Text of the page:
The undermined confidence grew after large numbers of banks failed (eventually about half of all banks) and people lost their deposits. There was no FDIC insurance and people, at least some people, knew that banks didn't have enough gold or reserves to pay all depositors. Fractional reserve banking is inherently unstable by design.
"Most economists now agree 90% of the reason why the U.S. got out of the Great Depression was the break with gold," Ahamed says.
Going off the gold standard gave the government new tools to steer the economy. If you're not tied to gold, you can adjust the amount of money in the economy if you need to. You can adjust interest rates.
Most economists have been wrong about most everything, from the Great Depression through the Great Recession. The break with gold happened in 1933 and Depression raged on until after World War II. There was a powerful segment in "Inside Job" showing the duplicitous nature of academic economists. Their opinions and services are for sale and they are happy to offer up some kind of defense of any policy for which they are paid, without, of course, disclosing their financial arrangement. The U.S. got out of the Great Depression only when World War II created massive demand, 400,000 Americans were killed and the productive capacity of the rest of the world was destroyed, creating even more demand.

Being able to issue unlimited unbacked credit and change interest rates to benefit your friends is indeed a powerful tool. The Federal Reserve had all those tools long before the Great Depression, with the exception that their ability to issue credit was restricted by a 40% fractional reserve limit, part of the original Federal Reserve Act.

The author does not discuss why the banks were running out of gold, why FDR confiscated gold from citizens in 1933 then devalued the paper notes he forced them to take -- against the gold he took from them -- and made it illegal to own gold, which remained in effect until 1975. The author does not talk about the fact that the U.S. only went off the gold standard domestically, but continued to redeem dollars for gold with foreign governments until 1971 when Nixon broke the final ties between the dollar and gold. Gold was used to settle international trade balances at the IMF until 1978. The author seems to imply that the US went off the gold standard because it gave the government new tools for central planning of the economy. In fact the only new tool it gave the government was the ability to issue unlimited unbacked credit. The government could devalue people's savings at will. The author seems to have no understanding of monetary history.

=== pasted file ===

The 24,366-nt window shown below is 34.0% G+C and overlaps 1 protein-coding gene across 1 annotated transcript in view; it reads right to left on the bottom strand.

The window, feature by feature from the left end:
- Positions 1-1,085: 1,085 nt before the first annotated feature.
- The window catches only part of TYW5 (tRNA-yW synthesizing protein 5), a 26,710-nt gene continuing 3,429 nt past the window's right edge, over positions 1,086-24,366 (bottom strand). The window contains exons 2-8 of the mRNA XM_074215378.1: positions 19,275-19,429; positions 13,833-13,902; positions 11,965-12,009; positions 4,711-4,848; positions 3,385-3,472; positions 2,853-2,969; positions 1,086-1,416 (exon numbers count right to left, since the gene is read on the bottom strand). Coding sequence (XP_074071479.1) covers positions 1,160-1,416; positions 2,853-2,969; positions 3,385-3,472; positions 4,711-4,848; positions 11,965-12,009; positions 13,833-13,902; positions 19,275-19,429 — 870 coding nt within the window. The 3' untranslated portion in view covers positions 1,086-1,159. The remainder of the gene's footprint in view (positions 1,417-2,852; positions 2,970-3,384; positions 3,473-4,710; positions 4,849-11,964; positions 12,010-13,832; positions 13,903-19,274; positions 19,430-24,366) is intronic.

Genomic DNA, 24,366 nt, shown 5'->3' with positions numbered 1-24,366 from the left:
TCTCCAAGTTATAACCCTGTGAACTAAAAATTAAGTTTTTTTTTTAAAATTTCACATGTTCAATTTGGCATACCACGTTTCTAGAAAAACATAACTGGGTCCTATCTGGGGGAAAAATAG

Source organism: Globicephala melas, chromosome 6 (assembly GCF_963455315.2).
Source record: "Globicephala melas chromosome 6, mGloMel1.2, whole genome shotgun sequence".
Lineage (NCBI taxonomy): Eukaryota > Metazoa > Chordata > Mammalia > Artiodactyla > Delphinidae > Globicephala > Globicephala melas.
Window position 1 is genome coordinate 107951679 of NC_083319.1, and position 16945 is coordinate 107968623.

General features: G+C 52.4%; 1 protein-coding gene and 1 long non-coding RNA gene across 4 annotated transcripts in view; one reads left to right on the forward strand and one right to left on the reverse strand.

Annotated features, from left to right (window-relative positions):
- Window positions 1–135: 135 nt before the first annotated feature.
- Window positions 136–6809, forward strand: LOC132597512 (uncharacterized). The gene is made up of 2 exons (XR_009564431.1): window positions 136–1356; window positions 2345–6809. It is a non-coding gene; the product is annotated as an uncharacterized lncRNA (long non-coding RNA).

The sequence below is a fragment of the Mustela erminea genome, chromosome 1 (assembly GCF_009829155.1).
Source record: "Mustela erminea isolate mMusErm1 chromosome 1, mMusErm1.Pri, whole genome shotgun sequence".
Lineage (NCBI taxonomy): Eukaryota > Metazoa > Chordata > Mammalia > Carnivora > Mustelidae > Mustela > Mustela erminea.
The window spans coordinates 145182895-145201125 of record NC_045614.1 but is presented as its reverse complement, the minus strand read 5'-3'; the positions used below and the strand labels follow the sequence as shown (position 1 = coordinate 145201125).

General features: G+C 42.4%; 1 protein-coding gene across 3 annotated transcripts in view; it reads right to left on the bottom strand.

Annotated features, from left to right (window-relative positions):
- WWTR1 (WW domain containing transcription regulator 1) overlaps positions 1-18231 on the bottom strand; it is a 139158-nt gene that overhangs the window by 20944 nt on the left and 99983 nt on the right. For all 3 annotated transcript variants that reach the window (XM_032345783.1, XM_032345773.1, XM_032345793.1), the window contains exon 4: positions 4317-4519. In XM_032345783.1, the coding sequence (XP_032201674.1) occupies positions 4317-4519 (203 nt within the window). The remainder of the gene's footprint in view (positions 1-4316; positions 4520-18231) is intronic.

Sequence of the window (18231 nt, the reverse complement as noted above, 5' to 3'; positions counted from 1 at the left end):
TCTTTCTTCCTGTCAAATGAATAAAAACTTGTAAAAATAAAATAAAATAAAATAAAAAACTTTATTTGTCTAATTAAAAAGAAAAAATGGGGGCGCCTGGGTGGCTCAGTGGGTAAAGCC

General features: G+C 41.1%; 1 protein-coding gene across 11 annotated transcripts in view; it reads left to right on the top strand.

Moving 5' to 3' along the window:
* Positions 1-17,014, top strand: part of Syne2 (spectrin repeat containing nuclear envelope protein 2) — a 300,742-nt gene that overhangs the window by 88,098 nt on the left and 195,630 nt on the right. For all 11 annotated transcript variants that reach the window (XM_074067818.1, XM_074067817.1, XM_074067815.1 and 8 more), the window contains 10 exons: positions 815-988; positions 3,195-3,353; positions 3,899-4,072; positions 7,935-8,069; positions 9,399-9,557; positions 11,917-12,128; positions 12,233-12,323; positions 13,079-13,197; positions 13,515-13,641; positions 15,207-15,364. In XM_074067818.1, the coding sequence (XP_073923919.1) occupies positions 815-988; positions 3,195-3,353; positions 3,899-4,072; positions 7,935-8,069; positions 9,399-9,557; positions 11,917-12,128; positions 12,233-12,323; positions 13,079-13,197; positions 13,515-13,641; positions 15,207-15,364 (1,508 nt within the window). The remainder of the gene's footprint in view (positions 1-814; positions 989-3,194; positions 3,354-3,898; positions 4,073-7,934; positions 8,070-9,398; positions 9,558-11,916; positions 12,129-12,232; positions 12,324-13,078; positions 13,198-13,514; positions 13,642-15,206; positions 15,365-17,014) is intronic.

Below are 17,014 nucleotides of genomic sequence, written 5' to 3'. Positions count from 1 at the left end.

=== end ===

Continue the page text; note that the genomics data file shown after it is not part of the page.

Saturday, April 16, 2011

U.S. Senate Report on the Financial Crisis

On April 13, 2011, the PERMANENT SUBCOMMITTEE ON INVESTIGATIONS in the US Senate released a report called WALL STREET AND THE FINANCIAL CRISIS: Anatomy of a Financial Collapse (pdf).

It is a massive report with plenty of damning evidence, implicating Goldman Sachs and Duetche Bank among others. The net of blame is cast wide, with good reason, citing failures of OTS regulators and the rating agencies.

I haven't had time to dig into too many details, but I read the overview and the 19 recommendations for reform included in the summary. The recommendations are broken into 4 areas, High Risk Lending, Regulatory Failures, Inflated Credit Ratings, and Investment Bank Abuses.

My initial reaction is that all of the recommendations are good and would improve the financial system, but none address one of the root causes identified in the collapse. No provision is made to dismantle Too Big to Fail institutions. There is a suggestion to make banks hold higher reserves against high risk investments, but nothing to address size and scope issues of TBTF.

A second glaring omission, I believe, is a better way to incentivize rating agencies. Instead of the issuer paying the agency, I think a much better model is for investors to pay the agency for an honest opinion. Kind of a consumer reports for financial investments. The Senate report suggests that the SEC rate the rating agencies on their accuracy, but this seems like a poorly thought out half-measure to me.

If any of the suggested reforms are enacted, it will be an improvement, but I believe it will leave the system vulnerable to a similar kind of collapse in the not too distant future.

Monday, April 11, 2011

Twilight's last metal gleaming

Starting in 1965, the US began to actively debase metal coins in circulation by removing silver from the dime, quarter, and half dollar. The half dollar went from 90% silver to 40% silver, then 0% silver by 1971. In 1983, the penny went from 95% copper to 97.5% zinc and 2.5% copper. Both copper and silver became worth much more than the face value of the coins. Monetary debasement has been common throughout history as inflation eats into the value of the "official money". Consequently, governments require greater seigniorage and taxes to keep overextended empires going.